How to Practice Allyship in the Workplace
May 06, 2022
Everyone needs allies—in their personal life, along their career path, and in the workplace. More than a friend or mentor, an ally is someone who’s committed to finding common ground with coworkers, speaking out or taking action when discrimination occurs, and supporting, advocating for, and championing others. An organization that fosters allyship can make significant strides toward achieving a diverse and inclusive culture where people of all races, ethnicities, genders, ages, creeds, and sexual orientations can feel truly welcome and valued for their contributions. Unfortunately, not every workplace provides formal allyship training.
Here's the good news: You don’t have to sit back and wait for your company to teach you how to practice allyship. What’s more, practicing allyship isn’t reserved for C-suite executives or HR directors. Managers, team members, and individual contributors at every level can develop the skills and, most importantly, the awareness to become an ally to all kinds of people at work and, in turn, an asset to the entire organization.
But if you wish to become an ally in the workplace, where do you start? First and foremost, you need to educate yourself to better understand how to find common ground with people who do not look or sound like you, and who might also think, behave, dress, worship, or love in ways that are different from you. To truly open your mind to learning about diverse coworkers, you must be prepared to acknowledge your own biases—and then work to overcome those ingrained assumptions by changing your perspective and habits of talking about people.
One way to find common ground with different people is through language. The language we use can unite us or divide us. To become an ally, make a conscious effort to change any divisive language. Avoid the use of the words “all/them/they” when referring to certain groups of people. Instead, think in terms of “some” and “we.” By using the word “some,” you’ll break down stereotypes. And when you use “we,” you emphasize a sense of shared purpose and also make yourself accountable for the results or consequences.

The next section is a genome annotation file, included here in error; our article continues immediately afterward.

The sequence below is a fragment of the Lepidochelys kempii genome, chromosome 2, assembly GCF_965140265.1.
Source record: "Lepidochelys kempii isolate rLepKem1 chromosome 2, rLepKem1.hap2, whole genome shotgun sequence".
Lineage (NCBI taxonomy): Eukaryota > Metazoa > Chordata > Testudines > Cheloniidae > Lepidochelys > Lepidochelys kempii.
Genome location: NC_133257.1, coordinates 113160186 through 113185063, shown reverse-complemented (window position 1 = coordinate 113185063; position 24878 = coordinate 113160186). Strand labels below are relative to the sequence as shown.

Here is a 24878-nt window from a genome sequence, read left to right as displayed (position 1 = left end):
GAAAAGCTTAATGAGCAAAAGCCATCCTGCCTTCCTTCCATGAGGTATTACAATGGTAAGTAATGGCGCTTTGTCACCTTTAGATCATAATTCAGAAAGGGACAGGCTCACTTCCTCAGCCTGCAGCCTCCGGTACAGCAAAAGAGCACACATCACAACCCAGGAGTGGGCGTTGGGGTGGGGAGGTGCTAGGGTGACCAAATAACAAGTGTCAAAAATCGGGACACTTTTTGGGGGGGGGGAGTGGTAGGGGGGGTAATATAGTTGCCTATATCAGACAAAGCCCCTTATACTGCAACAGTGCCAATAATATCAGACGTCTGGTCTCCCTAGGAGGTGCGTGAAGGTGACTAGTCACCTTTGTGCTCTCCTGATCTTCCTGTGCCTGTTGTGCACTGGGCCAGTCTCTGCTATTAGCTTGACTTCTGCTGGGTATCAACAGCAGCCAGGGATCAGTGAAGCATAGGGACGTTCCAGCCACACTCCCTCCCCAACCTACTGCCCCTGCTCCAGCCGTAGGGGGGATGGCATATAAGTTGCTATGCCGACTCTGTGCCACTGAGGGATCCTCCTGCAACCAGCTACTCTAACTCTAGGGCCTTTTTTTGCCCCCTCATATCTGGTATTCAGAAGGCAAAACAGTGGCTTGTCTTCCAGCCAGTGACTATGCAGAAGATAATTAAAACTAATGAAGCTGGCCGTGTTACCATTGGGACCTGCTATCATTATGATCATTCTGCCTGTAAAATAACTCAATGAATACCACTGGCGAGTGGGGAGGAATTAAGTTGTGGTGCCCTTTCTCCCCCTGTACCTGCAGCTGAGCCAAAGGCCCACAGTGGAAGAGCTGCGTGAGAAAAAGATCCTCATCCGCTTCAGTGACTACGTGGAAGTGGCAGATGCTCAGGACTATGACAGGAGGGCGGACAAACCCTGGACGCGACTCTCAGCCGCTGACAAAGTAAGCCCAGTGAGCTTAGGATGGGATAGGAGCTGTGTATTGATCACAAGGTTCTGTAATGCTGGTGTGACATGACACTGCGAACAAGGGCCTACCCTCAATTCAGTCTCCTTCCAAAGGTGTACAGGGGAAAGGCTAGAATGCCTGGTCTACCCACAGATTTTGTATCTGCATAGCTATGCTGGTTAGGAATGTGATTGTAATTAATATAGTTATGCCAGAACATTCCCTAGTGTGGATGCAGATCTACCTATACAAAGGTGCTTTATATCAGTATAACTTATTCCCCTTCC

Changing how you think and speak about coworkers across the spectrum of individual differences is at the foundation of allyship. But allies must also be prepared to back their thoughts and words with action. The experts at American Management Association (AMA) emphasize three key strategies for becoming a vigilant, committed ally in the workplace:
1. Assess the situation. If you witness something that appears to violate principles of diversity, equity, and inclusion, ask yourself:
• What do I see?
• What can I identify as fair vs. unfair?
• Is there an opportunity for development?
• Are other people observing this?
• What is the potential impact of organizational politics?
2. Evaluate your position. Take some time to seriously consider:
• How can I influence this situation?
• What is my perspective on the situation?
• What’s the position of the person I wish to support?
• Who can I talk to about this?
3. Act . Once you’re clear on the situation and your position, it’s time for action. But before you forge ahead, stop, think, and determine:
• What actions can I take?
• What actions should I avoid?
• When is the most appropriate time to act?
• Who will be affected by my actions and how?
Being an ally isn’t always easy. There’s much to learn—and unlearn—and you’re bound to make mistakes. Yet, with the right knowledge, a genuine commitment, heightened awareness, and, last but not least, practice, you can excel at allyship to help create a more diverse and inclusive workplace for the benefit of everyone.
American Management Association (AMA) is globally recognized as a leader in professional development. For nearly 100 years, it has helped millions of people bring about positive change in their performance in order to improve results. AMA’s learn-by-doing instructor-led methods, extensive content, and flexible learning formats are proven effective—and constantly evolve to meet the changing needs of individuals and organizations. To learn more, visit www.amanet.org